Dear Patrick: I have struggled with depression off and on since I was a teenager. My doctor is recommending anti-depressant medication. Other things I tried (cleaning up my diet, doing yoga, meditating, running, keeping a journal) have not helped.
When I have tried these pills in the past, I find that they affect my libido and my ability to perform. Do you have any tips on how to keep your relationship going while you pursue treatment? I hope the medication will make it easier for my girlfriend to stay with me, but I worry that she will get bored and give up on me if we stop having sex for a few months. I hope I can take the medication temporarily, and then stop it when I feel better.
When I am really depressed, I don't want to have sex anyway; it isn't much fun, and I can't seem to stay aroused. At least if I am taking pills, I am trying to get better, but I don't know if that is enough for her
I recommend a multi-pronged attack on this problem. First of all, I want to validate the fact that people with major depression are often unable to make it go away of their own accord. Genuine depression cannot be lifted by force of will. Exercise and diet are good things to improve, but they may not get at the root cause of your depression. Unfortunately, we still don't know enough about why some people are stuck with a permanent, serious case of the blues. This makes it hard to devise foolproof treatment. We do know that depression is accompanied by an imbalance of brain chemistry, and some medications seem to make this better for some people. So this is a legitimate intervention that merits experimentation.
Discuss your sexual concerns with your doctor. Explain that you are in a relationship which is already under stress because you don't feel well. Some medications (or combinations of them) are less likely to affect your libido and performance than others. Some drugs need to be taken for a certain amount of time so they build up to an effective level in your system. Keep track of that figure so you give one medication a fair trial before you give up or switch to another. Don't jinx yourself by assuming that every anti-depressant will cook your noodle beyond al dente. Some guys find that when their depression is lifted or gets even a little bit better, sex becomes more of a priority. Need returns, and appetites are once more enjoyable to satiate. If you do encounter sexual problems, go back to the doctor with that feedback. There are medications for erectile difficulty which you might want to try. Vacuum pumps have also been developed that help some men to achieve an erection that is suitable for intercourse.
Make sure that you explore all your erotic options, if your partner is willing. Some guys find that they can get an erection even on antidepressants if they get the right penile stimulation. A good hand job or oral sex can do the trick. If your girlfriend is willing to go down on you, you should, of course return the favor. (Or you might just want to go down on her even if she doesn't like sucking cock.) Some guys find that using a vibrator helps them to get it up. If not, it can be fun to use the vibe for her pleasure. (Sex toys personify the great rewards of learning how to share.) Some women report that men who don't get rapid, rigid erections are better lovers because they slow down, pay attention to the woman's whole body, and learn how to stimulate her clitoris instead of just focusing on penile penetration.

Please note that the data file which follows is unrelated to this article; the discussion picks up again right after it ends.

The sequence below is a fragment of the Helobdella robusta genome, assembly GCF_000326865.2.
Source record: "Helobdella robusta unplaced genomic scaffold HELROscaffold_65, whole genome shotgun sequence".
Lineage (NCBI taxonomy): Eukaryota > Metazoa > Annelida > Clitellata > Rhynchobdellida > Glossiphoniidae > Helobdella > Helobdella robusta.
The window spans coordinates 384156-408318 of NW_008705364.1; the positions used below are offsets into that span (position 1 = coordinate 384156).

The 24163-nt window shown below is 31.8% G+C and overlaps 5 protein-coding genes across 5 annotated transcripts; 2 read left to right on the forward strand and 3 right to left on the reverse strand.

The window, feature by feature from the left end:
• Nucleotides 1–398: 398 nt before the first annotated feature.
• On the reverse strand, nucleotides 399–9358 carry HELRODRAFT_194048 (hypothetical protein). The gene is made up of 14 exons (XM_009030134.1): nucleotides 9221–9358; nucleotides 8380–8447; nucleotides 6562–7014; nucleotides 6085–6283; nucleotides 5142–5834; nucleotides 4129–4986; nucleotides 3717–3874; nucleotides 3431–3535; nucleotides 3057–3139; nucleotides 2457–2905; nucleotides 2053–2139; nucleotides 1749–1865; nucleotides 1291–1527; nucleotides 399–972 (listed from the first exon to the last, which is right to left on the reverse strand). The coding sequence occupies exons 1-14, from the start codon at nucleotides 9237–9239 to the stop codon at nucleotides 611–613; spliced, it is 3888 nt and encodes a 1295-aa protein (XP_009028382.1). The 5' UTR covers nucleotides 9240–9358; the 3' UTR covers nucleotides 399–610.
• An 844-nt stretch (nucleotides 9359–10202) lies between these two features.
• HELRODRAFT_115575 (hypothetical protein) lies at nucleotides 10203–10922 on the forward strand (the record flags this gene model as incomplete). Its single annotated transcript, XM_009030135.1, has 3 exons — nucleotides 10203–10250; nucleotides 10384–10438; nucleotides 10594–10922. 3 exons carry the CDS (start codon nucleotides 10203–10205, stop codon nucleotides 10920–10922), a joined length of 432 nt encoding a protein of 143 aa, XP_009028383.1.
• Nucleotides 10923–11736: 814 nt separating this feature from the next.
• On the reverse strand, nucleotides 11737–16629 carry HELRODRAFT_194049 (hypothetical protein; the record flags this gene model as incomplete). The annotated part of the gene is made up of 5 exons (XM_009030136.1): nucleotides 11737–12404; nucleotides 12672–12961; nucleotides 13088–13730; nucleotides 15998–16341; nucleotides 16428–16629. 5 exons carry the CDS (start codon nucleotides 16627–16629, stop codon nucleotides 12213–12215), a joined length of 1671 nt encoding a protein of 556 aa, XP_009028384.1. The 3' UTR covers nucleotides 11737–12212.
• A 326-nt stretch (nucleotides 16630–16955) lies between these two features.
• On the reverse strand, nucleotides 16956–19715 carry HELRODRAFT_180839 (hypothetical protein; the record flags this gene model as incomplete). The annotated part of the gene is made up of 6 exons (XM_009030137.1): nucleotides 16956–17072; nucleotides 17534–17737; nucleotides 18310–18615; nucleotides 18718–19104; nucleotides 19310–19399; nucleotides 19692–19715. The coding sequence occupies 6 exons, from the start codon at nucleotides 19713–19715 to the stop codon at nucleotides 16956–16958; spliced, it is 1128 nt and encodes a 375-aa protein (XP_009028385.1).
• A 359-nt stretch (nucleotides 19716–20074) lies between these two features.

Another important prong in this plan is to combine therapy with the medication. Research has shown that this is the most effective way to treat depression. If you feel bad, there's probably a reason. Being able to talk about the past and negative patterns in your life can be remarkably helpful. An objective outsider can validate your experience and perhaps highlight solutions that will not occur to you if you are stuck in a loop of negative thinking, alone at 3 a.m. and listening to sad music. If you feel uncomfortable with traditional talk therapy, this is not your only option. Cognitive-behavioral therapists stay largely in the present. They treat depression as a learned (if maladaptive) response that can be changed by identifying harmful thoughts and deliberately replacing them with cognition that will support you in creating a happier way of life. Some people feel that depression is almost a birth defect. But even if this is true, cognitive-behavioral therapy still works because thinking, feeling, and behaving in new ways rewire the brain. We can literally change brain chemistry through changing attitudes and activity.
This could be a time to reconnect with yourself and accept yourself at a deep level. Any time people have concerns about sexuality, I recommend deliberately including fantasies and self-stimulation in your regimen. This is a powerful way to remind yourself that you need kind treatment. It's also a good way to recalibrate your sexuality. Could be that difficulties are stemming from not getting what you really want. As we continue to age, learn, and grow, our sexuality often changes, so if we don't remain open to change (and continue to examine the state of our being), we can wind up in a stuck and frustrating place because the things that used to work are no longer red-hot buttons. Erectile problems are assisted by masturbation, especially if it is okay to include this in partnered sex. That way you know you can always fall back on a form of stimulation that has the greatest chance of keeping you hard.
Some guys fear that masturbation will take energy away from partnered sex; this is not necessarily true. You don't want to jack off three times right before a sex date with your girlfriend—obviously. Retail success may depend on location, location, location, but good sex is often a matter of timing, timing, timing.